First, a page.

Never mind that, for all we knew, he could have murdered innocent bystanders, or might shoot anyone who happened to walk through the door right at that moment.

Never mind that this was literally our worst fear, happening right there in real life.

Even those who didn’t berate and vilify us often tried to turn that horrific experience into some kind of joke for their personal amusement, as if it were nothing serious. After all, it wasn’t a real gun, right? Nothing was taken and nobody got shot, so no harm, no foul?

How would you react if, for months after you knew for certain that you were facing death, people kept walking up to you and acting like they were drawing a gun? Telling you to ‘stick-em-up’ as they laughed in your face? Jokingly saying ‘give me all your money’ at the very same register where you thought you were going to die just days before?

Maybe the robbery was stopped by our self defense training (and our guns), but something WAS taken.

Our sense of security was shattered.

Holsters 9For months, every time a customer reached in their pocket, our hearts started pounding. The little voice in the back of my head kept asking if it will happen again, when it will happen again, if we wouldn’t be so lucky the next time, if we were putting our children in danger by staying here…

And the difficult truth is, it could happen again at any time.

Like we said earlier, we knew it would be hard to recover from the trauma of an armed robbery, and even years later, the jitters are still there. Maybe it’s just something you never really get over.

We knew that the sense of violation was inevitable:

Becoming the victim of a terrible experience like an assault, a sexual crime, a robbery or mugging…it reaches something deep in your soul that takes years to build back up, if you have the strength and courage to try. So many people never really recover from a crime that strips away the last vestiges of innocence and challenges the way you look at the world.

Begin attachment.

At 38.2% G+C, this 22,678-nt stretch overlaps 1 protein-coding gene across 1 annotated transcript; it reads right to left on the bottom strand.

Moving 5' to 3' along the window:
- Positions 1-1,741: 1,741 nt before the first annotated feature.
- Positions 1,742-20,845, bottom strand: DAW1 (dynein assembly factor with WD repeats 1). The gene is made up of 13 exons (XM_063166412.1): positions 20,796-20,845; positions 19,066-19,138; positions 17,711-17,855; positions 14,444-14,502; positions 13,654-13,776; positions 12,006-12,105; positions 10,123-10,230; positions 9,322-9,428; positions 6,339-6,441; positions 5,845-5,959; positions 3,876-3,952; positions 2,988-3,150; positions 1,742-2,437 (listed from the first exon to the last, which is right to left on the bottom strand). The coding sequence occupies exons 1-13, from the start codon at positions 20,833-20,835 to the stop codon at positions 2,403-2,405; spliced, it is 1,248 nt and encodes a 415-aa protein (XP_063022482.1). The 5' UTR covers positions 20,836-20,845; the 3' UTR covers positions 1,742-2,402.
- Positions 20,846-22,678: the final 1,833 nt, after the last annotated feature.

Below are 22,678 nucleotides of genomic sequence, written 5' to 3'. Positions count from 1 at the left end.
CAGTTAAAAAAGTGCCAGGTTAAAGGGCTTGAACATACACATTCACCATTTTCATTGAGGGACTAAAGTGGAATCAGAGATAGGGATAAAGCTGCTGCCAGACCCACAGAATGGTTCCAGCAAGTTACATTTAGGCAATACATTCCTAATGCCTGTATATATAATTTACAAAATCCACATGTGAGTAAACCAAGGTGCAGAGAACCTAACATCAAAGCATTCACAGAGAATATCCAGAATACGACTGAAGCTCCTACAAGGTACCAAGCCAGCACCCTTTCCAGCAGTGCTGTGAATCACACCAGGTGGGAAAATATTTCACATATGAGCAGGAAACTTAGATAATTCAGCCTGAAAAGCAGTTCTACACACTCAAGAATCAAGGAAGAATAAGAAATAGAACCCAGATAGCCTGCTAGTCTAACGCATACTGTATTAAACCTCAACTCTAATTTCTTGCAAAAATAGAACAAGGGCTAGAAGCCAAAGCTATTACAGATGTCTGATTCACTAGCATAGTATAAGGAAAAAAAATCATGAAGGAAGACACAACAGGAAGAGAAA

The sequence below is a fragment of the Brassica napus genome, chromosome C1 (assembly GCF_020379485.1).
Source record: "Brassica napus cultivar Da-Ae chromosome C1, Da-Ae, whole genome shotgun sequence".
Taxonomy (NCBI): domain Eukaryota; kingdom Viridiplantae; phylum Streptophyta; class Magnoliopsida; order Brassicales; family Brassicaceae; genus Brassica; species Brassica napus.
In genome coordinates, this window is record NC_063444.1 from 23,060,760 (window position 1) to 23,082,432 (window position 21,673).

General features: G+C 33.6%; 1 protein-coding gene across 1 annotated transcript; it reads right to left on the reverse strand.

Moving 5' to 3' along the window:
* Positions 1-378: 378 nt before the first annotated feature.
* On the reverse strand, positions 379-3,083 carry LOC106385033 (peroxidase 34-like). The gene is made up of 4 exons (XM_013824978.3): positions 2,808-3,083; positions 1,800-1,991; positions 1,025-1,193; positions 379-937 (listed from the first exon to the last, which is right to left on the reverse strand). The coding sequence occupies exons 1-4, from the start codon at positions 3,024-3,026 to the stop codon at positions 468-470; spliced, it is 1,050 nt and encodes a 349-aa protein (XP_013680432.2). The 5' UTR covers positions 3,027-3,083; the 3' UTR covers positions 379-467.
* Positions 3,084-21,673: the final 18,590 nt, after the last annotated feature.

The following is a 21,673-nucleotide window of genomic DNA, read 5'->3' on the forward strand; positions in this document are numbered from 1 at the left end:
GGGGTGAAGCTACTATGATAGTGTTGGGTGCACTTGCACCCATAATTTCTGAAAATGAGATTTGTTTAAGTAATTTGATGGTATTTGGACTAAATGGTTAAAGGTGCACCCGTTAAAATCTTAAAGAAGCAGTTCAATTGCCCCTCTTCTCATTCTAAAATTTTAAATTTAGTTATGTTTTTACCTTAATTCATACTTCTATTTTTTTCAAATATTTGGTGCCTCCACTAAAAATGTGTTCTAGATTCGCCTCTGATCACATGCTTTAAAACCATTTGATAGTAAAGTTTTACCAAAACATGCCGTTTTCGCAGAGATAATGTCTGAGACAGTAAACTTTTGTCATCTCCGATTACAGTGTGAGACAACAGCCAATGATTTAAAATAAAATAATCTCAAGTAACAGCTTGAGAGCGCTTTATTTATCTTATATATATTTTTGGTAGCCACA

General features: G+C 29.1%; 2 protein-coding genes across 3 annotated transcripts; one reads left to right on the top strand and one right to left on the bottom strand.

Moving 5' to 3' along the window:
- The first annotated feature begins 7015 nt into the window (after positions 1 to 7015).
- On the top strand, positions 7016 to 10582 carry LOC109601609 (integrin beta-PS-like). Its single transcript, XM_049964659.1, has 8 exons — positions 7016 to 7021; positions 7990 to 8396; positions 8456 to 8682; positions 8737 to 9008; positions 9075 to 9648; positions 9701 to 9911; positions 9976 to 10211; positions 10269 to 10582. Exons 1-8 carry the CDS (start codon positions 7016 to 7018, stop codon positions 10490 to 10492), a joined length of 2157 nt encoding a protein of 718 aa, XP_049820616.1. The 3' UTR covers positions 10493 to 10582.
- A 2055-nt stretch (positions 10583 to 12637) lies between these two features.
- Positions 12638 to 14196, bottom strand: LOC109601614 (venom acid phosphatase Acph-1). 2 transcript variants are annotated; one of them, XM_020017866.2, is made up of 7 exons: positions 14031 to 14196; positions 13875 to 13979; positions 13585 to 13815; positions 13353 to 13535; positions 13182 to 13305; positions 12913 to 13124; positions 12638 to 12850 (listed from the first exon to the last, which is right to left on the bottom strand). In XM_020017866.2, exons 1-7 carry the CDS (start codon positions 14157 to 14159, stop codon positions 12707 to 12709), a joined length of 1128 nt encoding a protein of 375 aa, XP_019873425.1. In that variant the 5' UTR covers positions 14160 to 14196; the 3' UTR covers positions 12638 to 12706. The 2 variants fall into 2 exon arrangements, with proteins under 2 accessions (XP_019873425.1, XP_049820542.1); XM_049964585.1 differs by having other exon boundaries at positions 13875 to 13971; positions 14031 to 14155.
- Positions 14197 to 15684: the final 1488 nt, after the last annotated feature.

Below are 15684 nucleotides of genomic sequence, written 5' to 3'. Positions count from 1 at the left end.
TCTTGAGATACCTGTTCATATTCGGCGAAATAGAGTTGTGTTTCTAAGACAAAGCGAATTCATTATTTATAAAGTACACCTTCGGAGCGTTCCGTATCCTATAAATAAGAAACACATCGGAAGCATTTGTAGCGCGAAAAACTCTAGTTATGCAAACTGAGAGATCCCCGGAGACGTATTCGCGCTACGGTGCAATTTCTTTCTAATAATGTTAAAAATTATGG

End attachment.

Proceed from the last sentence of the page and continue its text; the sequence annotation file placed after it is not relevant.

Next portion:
We never expected a second wave of violation.

We didn’t ever dare to imagine that kind of hurt could come from those we trusted.

We had no idea we would be treated as if we were the criminal, while the person who stole so much from us was made out to be some kind of an underdog hero.

And we’re not the only ones that this has happened to. We’re just one of the few who has finally found the courage to speak up about it.

If we, as a society, want to affect meaningful change, we must stop making excuses for criminal behavior. We must stand up to those who would victimize us by defending ourselves and our rights.carrying

Police cannot keep us safe. Think about how long ten minutes really is when it’s just you and a stranger, and neither one of you know if you’re going to survive this experience.

It is up to us to be proactive. Police can only be reactive.

Some may see this as “taking the law into your own hands,” but let us assure you it is not. It’s taking responsibility for your own life.

You are not dispensing justice, only defending your life and your rights…something that is everyone’s own, individual responsibility.

People like us, people who have been faced with that hard decision, we aren’t going out looking for this stuff. We don’t want to save the world or fight crime, we just want to go home and hug our family.

We decided to share this story now because, scary as it may be, some of you may someday be in this same position.

Many more of you will be on the outside, looking in as one of your friends, family, or neighbors is targeted by a criminal.

Will you be supportive?

Or will you, even unintentionally, victimize them a second time?

Making light of the incident doesn’t make it go away, and can often rub salt in the wound. Despite the best of intentions, people who have gone through a horrific experience don’t need you to make fun of them.

Perhaps, instead of trying to lighten the mood, just offer support. Offer to listen, or maybe even spend some time with the person so they don’t have to face the trauma alone. Friends like you make the healing go faster, and help life start to get back to normal again.